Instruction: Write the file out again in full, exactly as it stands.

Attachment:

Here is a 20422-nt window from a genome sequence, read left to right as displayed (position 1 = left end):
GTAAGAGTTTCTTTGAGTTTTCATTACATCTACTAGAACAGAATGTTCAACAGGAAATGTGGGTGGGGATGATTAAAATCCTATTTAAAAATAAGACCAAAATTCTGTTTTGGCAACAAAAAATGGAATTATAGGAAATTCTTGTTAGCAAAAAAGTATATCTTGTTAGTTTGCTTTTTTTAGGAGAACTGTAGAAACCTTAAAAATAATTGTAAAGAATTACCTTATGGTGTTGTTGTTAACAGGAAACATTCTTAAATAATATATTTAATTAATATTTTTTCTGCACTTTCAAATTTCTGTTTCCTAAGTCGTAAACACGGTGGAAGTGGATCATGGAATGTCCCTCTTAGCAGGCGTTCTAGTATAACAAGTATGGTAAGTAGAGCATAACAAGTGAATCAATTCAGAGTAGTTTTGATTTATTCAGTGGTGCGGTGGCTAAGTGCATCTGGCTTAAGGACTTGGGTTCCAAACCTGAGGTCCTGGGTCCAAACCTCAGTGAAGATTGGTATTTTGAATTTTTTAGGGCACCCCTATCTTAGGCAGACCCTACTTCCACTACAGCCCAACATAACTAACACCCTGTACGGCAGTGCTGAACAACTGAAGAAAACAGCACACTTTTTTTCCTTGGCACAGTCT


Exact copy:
Here is a 20422-nt window from a genome sequence, read left to right as displayed (position 1 = left end):
GTAAGAGTTTCTTTGAGTTTTCATTACATCTACTAGAACAGAATGTTCAACAGGAAATGTGGGTGGGGATGATTAAAATCCTATTTAAAAATAAGACCAAAATTCTGTTTTGGCAACAAAAAATGGAATTATAGGAAATTCTTGTTAGCAAAAAAGTATATCTTGTTAGTTTGCTTTTTTTAGGAGAACTGTAGAAACCTTAAAAATAATTGTAAAGAATTACCTTATGGTGTTGTTGTTAACAGGAAACATTCTTAAATAATATATTTAATTAATATTTTTTCTGCACTTTCAAATTTCTGTTTCCTAAGTCGTAAACACGGTGGAAGTGGATCATGGAATGTCCCTCTTAGCAGGCGTTCTAGTATAACAAGTATGGTAAGTAGAGCATAACAAGTGAATCAATTCAGAGTAGTTTTGATTTATTCAGTGGTGCGGTGGCTAAGTGCATCTGGCTTAAGGACTTGGGTTCCAAACCTGAGGTCCTGGGTCCAAACCTCAGTGAAGATTGGTATTTTGAATTTTTTAGGGCACCCCTATCTTAGGCAGACCCTACTTCCACTACAGCCCAACATAACTAACACCCTGTACGGCAGTGCTGAACAACTGAAGAAAACAGCACACTTTTTTTCCTTGGCACAGTCT